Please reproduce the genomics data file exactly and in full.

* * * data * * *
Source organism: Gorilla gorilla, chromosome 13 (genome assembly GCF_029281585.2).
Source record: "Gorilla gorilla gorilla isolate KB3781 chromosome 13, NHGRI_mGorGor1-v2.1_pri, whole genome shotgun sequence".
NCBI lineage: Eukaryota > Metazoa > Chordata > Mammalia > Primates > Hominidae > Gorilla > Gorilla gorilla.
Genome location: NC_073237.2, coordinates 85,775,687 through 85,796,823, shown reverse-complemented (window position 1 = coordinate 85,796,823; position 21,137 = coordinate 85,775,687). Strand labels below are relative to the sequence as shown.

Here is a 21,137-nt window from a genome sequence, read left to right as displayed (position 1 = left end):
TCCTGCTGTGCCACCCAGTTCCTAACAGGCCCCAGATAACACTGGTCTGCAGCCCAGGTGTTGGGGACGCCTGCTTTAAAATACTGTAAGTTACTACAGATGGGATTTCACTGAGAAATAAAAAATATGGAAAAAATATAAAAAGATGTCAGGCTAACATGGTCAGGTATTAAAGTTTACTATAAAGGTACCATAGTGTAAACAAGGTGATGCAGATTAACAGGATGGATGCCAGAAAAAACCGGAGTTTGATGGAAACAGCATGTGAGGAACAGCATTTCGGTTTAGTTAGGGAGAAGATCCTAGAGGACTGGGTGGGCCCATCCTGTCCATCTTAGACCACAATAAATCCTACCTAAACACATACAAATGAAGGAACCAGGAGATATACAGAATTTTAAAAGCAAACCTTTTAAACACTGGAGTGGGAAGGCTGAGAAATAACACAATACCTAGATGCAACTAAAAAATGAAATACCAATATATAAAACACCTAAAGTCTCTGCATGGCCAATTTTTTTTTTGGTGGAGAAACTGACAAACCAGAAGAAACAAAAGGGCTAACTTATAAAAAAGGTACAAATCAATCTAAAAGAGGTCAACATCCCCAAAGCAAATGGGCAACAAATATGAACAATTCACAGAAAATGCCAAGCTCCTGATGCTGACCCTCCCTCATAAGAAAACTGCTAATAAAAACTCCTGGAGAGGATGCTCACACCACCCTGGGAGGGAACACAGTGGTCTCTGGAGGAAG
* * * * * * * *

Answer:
Source organism: Gorilla gorilla, chromosome 13 (genome assembly GCF_029281585.2).
Source record: "Gorilla gorilla gorilla isolate KB3781 chromosome 13, NHGRI_mGorGor1-v2.1_pri, whole genome shotgun sequence".
NCBI lineage: Eukaryota > Metazoa > Chordata > Mammalia > Primates > Hominidae > Gorilla > Gorilla gorilla.
Genome location: NC_073237.2, coordinates 85,775,687 through 85,796,823, shown reverse-complemented (window position 1 = coordinate 85,796,823; position 21,137 = coordinate 85,775,687). Strand labels below are relative to the sequence as shown.

Here is a 21,137-nt window from a genome sequence, read left to right as displayed (position 1 = left end):
TCCTGCTGTGCCACCCAGTTCCTAACAGGCCCCAGATAACACTGGTCTGCAGCCCAGGTGTTGGGGACGCCTGCTTTAAAATACTGTAAGTTACTACAGATGGGATTTCACTGAGAAATAAAAAATATGGAAAAAATATAAAAAGATGTCAGGCTAACATGGTCAGGTATTAAAGTTTACTATAAAGGTACCATAGTGTAAACAAGGTGATGCAGATTAACAGGATGGATGCCAGAAAAAACCGGAGTTTGATGGAAACAGCATGTGAGGAACAGCATTTCGGTTTAGTTAGGGAGAAGATCCTAGAGGACTGGGTGGGCCCATCCTGTCCATCTTAGACCACAATAAATCCTACCTAAACACATACAAATGAAGGAACCAGGAGATATACAGAATTTTAAAAGCAAACCTTTTAAACACTGGAGTGGGAAGGCTGAGAAATAACACAATACCTAGATGCAACTAAAAAATGAAATACCAATATATAAAACACCTAAAGTCTCTGCATGGCCAATTTTTTTTTTGGTGGAGAAACTGACAAACCAGAAGAAACAAAAGGGCTAACTTATAAAAAAGGTACAAATCAATCTAAAAGAGGTCAACATCCCCAAAGCAAATGGGCAACAAATATGAACAATTCACAGAAAATGCCAAGCTCCTGATGCTGACCCTCCCTCATAAGAAAACTGCTAATAAAAACTCCTGGAGAGGATGCTCACACCACCCTGGGAGGGAACACAGTGGTCTCTGGAGGAAG